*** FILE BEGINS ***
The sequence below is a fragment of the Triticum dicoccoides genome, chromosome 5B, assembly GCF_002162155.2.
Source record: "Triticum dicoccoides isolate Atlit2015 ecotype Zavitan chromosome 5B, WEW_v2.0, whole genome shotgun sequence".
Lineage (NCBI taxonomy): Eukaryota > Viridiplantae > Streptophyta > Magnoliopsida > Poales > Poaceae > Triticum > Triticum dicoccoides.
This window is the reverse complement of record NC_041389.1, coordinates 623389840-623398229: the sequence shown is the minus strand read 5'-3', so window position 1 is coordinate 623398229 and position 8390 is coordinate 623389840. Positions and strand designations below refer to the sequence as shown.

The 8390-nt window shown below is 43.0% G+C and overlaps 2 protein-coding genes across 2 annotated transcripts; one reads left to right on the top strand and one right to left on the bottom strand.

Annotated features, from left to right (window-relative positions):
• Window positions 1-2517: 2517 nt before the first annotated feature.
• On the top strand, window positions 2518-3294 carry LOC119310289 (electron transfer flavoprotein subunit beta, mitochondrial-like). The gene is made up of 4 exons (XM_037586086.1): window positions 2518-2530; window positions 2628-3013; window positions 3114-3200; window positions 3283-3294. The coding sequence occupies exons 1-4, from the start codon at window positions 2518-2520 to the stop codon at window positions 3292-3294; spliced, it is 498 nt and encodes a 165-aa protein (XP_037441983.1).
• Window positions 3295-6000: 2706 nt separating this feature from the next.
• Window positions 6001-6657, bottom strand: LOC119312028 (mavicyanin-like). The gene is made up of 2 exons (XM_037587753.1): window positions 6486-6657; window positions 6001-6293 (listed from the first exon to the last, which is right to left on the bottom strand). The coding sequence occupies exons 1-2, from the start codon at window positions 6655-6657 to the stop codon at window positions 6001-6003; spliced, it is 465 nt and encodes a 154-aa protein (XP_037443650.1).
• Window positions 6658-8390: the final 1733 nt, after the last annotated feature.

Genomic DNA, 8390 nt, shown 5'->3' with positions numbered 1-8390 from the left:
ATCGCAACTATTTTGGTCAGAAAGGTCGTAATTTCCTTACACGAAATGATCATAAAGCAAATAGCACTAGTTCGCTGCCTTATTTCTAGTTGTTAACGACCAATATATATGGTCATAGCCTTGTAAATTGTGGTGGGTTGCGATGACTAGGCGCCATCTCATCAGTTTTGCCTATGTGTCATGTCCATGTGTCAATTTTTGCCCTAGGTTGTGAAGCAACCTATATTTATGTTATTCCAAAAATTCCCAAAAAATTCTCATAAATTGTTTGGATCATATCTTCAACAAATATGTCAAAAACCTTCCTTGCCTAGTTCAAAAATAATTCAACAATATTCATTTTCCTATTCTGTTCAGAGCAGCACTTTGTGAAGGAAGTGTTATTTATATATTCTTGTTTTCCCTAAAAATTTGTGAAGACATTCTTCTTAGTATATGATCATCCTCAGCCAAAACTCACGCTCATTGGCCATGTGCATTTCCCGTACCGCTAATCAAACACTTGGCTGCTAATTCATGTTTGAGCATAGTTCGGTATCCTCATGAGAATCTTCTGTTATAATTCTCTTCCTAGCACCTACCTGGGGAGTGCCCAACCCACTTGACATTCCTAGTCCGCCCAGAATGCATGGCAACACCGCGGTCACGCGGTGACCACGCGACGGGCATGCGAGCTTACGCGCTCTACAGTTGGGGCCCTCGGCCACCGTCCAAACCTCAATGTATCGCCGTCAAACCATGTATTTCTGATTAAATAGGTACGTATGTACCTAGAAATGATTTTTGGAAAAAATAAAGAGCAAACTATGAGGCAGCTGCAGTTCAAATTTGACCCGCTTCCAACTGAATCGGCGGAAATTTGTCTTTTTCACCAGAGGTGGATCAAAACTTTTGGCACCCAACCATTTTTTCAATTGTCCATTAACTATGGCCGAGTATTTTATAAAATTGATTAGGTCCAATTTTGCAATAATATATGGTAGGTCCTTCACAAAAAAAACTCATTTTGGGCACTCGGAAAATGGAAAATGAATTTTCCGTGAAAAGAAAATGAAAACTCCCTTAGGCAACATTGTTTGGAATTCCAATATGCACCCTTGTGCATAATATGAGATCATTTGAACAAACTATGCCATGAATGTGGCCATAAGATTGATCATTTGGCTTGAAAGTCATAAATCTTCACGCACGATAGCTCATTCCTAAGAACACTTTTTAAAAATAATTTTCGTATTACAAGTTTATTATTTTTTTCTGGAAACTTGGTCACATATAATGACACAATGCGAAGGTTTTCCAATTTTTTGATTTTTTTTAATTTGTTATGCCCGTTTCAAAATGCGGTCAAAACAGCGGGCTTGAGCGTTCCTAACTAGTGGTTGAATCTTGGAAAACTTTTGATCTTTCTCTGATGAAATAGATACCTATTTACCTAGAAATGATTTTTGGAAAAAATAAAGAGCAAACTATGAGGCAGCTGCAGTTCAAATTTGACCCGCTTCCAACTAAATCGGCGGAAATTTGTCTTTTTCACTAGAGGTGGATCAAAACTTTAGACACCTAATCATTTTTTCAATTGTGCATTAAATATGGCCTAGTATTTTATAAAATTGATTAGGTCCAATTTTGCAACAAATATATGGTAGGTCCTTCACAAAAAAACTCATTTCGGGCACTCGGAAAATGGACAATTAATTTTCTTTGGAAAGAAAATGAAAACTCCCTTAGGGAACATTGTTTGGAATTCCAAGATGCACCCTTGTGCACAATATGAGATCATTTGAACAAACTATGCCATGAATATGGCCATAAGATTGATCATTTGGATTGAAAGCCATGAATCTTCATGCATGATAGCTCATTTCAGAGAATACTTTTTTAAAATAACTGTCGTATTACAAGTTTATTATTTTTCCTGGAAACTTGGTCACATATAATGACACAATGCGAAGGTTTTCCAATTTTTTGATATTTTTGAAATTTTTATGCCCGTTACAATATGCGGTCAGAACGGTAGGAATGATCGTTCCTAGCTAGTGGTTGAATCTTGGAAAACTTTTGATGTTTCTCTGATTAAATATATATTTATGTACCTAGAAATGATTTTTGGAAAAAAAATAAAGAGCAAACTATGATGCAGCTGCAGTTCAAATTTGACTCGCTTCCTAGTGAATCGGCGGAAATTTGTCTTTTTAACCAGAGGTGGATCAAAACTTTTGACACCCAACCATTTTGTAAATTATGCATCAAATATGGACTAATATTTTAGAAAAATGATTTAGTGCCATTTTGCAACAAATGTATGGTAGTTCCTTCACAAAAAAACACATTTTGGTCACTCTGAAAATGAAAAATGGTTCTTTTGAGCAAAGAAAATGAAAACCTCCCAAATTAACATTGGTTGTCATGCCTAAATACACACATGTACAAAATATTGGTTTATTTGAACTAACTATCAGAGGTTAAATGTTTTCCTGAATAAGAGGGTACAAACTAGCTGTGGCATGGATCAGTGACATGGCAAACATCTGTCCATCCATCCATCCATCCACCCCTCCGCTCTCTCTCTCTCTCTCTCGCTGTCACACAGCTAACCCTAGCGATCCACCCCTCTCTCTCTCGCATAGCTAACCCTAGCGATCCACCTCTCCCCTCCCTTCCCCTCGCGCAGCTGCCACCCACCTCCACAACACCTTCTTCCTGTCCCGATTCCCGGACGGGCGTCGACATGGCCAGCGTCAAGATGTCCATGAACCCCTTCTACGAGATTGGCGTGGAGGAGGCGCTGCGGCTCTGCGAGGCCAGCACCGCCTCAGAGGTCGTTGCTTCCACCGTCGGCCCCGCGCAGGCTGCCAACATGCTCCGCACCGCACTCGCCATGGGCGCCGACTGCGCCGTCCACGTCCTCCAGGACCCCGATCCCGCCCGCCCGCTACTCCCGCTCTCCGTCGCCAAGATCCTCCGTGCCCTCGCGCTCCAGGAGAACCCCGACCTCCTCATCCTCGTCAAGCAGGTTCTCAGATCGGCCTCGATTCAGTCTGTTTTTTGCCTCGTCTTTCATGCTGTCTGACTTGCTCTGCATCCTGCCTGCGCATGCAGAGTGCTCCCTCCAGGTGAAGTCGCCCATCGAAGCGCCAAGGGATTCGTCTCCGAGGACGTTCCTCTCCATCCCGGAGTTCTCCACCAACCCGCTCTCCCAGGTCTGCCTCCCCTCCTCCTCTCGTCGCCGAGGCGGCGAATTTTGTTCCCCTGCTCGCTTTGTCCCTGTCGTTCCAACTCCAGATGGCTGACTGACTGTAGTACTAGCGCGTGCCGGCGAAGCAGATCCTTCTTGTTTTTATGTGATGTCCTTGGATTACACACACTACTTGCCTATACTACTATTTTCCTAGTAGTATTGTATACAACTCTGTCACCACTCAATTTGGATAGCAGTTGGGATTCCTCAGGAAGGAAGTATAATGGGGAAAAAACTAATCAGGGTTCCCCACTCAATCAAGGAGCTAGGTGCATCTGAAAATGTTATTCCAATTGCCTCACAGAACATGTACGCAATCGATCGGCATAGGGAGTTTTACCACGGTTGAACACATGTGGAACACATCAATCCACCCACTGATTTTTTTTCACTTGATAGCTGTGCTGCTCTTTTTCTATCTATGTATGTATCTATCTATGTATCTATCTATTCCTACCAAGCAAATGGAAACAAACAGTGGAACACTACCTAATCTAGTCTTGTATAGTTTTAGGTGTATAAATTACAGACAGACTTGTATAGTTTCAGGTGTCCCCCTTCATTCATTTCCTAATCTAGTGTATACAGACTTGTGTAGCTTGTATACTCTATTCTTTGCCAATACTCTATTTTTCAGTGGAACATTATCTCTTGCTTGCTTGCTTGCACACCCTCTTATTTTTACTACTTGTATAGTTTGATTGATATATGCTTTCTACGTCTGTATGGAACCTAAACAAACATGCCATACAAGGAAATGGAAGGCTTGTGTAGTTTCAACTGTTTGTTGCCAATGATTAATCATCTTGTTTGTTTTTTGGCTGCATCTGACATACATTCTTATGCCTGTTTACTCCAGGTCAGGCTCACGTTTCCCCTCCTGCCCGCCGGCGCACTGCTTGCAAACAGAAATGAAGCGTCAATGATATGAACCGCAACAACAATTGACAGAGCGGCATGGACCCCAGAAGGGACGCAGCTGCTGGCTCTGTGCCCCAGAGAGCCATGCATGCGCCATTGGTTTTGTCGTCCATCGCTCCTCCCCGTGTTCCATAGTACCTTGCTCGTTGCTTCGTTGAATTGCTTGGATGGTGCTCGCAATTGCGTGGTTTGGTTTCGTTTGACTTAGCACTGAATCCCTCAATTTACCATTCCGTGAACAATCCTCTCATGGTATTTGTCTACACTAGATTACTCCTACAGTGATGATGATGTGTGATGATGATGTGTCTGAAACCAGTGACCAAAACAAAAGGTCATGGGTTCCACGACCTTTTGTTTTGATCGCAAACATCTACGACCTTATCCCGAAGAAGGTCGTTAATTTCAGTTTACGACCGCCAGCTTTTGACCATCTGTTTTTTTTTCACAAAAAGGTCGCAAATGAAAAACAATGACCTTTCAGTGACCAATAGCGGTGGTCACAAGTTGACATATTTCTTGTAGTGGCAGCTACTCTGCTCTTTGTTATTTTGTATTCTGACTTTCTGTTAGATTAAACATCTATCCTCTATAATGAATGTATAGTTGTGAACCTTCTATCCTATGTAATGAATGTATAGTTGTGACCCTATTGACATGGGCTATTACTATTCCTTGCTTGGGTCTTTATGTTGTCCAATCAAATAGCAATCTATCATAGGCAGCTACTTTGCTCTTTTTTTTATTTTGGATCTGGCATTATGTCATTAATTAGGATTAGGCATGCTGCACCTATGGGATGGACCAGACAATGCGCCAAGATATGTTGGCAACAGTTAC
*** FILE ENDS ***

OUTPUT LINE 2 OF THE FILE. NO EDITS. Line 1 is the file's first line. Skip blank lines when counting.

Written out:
Source record: "Triticum dicoccoides isolate Atlit2015 ecotype Zavitan chromosome 5B, WEW_v2.0, whole genome shotgun sequence".